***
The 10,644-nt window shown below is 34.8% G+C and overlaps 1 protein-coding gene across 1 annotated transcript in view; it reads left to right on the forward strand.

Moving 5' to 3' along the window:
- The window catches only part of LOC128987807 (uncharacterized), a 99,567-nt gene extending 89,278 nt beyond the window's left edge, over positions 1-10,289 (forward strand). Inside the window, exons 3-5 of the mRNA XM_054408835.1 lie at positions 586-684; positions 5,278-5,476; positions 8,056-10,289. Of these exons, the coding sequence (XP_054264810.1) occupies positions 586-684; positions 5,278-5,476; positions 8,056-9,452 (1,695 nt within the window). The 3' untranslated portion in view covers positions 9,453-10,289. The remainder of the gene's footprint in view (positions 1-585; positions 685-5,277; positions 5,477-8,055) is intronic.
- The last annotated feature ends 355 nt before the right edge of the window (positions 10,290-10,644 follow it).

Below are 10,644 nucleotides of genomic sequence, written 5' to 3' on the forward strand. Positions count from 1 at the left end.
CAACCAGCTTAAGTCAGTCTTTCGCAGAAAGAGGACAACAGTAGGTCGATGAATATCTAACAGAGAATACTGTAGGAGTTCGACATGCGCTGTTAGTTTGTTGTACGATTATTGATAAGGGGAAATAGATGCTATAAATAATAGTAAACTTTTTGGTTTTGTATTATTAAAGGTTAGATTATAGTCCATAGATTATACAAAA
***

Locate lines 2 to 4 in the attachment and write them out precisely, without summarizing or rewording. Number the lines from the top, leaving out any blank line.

Moving 5' to 3' along the window:
- The window catches only part of LOC128987807 (uncharacterized), a 99,567-nt gene extending 89,278 nt beyond the window's left edge, over positions 1-10,289 (forward strand). Inside the window, exons 3-5 of the mRNA XM_054408835.1 lie at positions 586-684; positions 5,278-5,476; positions 8,056-10,289. Of these exons, the coding sequence (XP_054264810.1) occupies positions 586-684; positions 5,278-5,476; positions 8,056-9,452 (1,695 nt within the window). The 3' untranslated portion in view covers positions 9,453-10,289. The remainder of the gene's footprint in view (positions 1-585; positions 685-5,277; positions 5,477-8,055) is intronic.
- The last annotated feature ends 355 nt before the right edge of the window (positions 10,290-10,644 follow it).